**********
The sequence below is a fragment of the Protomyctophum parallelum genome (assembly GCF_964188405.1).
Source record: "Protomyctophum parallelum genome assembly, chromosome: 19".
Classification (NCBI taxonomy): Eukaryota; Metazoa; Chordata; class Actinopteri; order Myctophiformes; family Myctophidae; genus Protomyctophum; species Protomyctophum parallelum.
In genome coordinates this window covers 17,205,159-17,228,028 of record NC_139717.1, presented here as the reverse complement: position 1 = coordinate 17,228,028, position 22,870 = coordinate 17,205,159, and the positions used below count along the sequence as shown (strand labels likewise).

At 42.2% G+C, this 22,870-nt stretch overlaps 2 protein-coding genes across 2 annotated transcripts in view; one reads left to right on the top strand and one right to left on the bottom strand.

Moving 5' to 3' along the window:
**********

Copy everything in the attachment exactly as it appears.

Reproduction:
The sequence below is a fragment of the Protomyctophum parallelum genome (assembly GCF_964188405.1).
Source record: "Protomyctophum parallelum genome assembly, chromosome: 19".
Classification (NCBI taxonomy): Eukaryota; Metazoa; Chordata; class Actinopteri; order Myctophiformes; family Myctophidae; genus Protomyctophum; species Protomyctophum parallelum.
In genome coordinates this window covers 17,205,159-17,228,028 of record NC_139717.1, presented here as the reverse complement: position 1 = coordinate 17,228,028, position 22,870 = coordinate 17,205,159, and the positions used below count along the sequence as shown (strand labels likewise).

At 42.2% G+C, this 22,870-nt stretch overlaps 2 protein-coding genes across 2 annotated transcripts in view; one reads left to right on the top strand and one right to left on the bottom strand.

Moving 5' to 3' along the window: